Blankeship's last gig was to build Apple's retail stores for Steve Jobs. When you walk into a Tesla store, you feel that.

A new store opened in Portland, Ore., a few weeks ago. It's little. It's in an upscale mall. There are touch-screen displays on the walls and just one car inside, but it was packed with people — looking not buying.

Mark Goodwin and his wife, Debbie, were walking through the store touching the car and peering inside the frunk. "Well, it's out of my price range, to be honest with you," says Mark Goodwin. "But I love the technology, and I love the direction it's going."

Blankenship doesn't hesitate to predict when Tesla will convert people like Mark Goodwin into real customers.

"I believe that everyone who comes in this weekend is going to buy a car from us in the next 10 years," Blankenship says.

But to finance Tesla's future, the Model S needs to be a hit: A whole lot of plastic surgeons and venture capitalists are going to have to buy it before Tesla will have the cash it needs to make the next car — a truly affordable Tesla. Just turning a profit won't be enough.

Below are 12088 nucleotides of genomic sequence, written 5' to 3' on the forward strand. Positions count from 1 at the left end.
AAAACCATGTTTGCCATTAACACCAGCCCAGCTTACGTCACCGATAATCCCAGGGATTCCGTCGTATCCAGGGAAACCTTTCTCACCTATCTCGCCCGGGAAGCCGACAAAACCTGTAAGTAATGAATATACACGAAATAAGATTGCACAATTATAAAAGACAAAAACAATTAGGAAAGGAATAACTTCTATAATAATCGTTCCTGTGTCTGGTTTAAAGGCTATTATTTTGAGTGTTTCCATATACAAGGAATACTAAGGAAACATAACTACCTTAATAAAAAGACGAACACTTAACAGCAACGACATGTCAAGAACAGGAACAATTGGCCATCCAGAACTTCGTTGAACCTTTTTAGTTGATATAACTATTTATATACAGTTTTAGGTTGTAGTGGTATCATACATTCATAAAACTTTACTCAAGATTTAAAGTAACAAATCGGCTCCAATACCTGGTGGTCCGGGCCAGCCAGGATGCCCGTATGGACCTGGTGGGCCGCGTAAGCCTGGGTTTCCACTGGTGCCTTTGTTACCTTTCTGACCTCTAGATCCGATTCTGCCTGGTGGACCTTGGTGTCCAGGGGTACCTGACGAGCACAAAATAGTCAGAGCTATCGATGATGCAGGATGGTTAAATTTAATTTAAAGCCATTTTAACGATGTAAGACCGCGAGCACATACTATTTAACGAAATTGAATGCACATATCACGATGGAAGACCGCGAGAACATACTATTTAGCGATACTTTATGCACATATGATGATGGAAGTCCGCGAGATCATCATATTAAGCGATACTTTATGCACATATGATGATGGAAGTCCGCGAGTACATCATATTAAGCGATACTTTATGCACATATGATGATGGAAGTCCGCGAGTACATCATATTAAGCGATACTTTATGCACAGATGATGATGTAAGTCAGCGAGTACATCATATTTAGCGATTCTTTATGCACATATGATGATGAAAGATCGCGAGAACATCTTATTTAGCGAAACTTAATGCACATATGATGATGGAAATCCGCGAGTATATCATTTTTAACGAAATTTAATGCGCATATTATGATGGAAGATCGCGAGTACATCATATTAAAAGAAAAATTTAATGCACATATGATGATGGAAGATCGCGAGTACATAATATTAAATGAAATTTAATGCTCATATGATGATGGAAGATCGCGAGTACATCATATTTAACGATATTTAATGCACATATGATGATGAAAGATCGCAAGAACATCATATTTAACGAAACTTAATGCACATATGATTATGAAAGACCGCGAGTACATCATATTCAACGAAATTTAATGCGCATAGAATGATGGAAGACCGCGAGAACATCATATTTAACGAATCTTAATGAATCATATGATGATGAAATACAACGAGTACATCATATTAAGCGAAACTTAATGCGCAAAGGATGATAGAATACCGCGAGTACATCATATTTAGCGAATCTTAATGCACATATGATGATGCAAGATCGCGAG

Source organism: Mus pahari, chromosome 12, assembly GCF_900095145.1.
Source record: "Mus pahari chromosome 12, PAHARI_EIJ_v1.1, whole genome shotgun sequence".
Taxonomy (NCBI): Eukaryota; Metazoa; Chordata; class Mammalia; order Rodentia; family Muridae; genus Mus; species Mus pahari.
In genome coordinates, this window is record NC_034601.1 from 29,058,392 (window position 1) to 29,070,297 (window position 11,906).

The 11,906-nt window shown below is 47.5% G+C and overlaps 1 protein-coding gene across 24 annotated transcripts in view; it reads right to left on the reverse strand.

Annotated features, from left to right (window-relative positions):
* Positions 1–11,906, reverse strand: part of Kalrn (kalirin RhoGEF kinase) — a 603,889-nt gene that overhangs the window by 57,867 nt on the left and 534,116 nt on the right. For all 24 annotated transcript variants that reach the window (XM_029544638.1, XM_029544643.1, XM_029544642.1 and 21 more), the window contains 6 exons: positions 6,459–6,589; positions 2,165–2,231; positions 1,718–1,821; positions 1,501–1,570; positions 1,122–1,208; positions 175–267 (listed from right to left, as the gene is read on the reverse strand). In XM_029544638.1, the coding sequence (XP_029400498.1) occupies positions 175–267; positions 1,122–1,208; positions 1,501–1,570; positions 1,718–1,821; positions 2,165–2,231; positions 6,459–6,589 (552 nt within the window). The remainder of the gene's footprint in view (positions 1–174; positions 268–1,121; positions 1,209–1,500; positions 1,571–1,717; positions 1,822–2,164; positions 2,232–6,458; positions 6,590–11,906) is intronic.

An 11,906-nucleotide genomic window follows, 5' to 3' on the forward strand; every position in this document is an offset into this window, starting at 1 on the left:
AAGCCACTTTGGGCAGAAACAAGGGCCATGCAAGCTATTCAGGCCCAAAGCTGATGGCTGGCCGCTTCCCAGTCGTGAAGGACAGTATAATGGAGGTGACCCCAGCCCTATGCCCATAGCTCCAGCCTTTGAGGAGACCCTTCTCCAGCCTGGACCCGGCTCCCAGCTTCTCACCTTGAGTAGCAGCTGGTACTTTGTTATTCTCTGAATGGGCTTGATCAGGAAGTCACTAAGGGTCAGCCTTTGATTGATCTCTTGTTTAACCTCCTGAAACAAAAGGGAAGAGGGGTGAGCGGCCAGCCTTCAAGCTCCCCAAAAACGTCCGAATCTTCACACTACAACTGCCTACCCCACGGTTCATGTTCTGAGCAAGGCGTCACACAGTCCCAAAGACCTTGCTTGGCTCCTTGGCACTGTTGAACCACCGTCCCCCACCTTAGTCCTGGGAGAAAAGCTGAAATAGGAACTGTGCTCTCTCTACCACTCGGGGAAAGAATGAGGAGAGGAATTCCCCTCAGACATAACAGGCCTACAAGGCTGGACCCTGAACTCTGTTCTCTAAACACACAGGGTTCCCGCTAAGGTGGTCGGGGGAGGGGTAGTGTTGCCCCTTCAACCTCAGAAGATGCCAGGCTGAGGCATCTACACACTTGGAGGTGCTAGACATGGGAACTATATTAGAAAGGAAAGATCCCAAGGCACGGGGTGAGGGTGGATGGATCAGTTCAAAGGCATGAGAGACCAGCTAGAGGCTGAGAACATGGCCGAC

But in many ways, Tesla has already turned the car industry on its head. Ten years ago, none of the big carmakers were building electric; now, most do.

Tesla made electric cars cool, and while that might not guarantee success, it probably has already changed history.

But the question remains: Does Tesla have a future?

Copyright 2021 NPR. To see more, visit https://www.npr.org.

Sonari Glinton
Sonari Glinton is a NPR Business Desk Correspondent based at our NPR West bureau. He covers the auto industry, consumer goods, and consumer behavior, as well as marketing and advertising for NPR and Planet Money.
Steve Henn is NPR's technology correspondent based in Menlo Park, California, who is currently on assignment with Planet Money. An award winning journalist, he now covers the intersection of technology and modern life - exploring how digital innovations are changing the way we interact with people we love, the institutions we depend on and the world around us. In 2012 he came frighteningly close to crashing one of the first Tesla sedans ever made. He has taken a ride in a self-driving car, and flown a drone around Stanford's campus with a legal expert on privacy and robotics.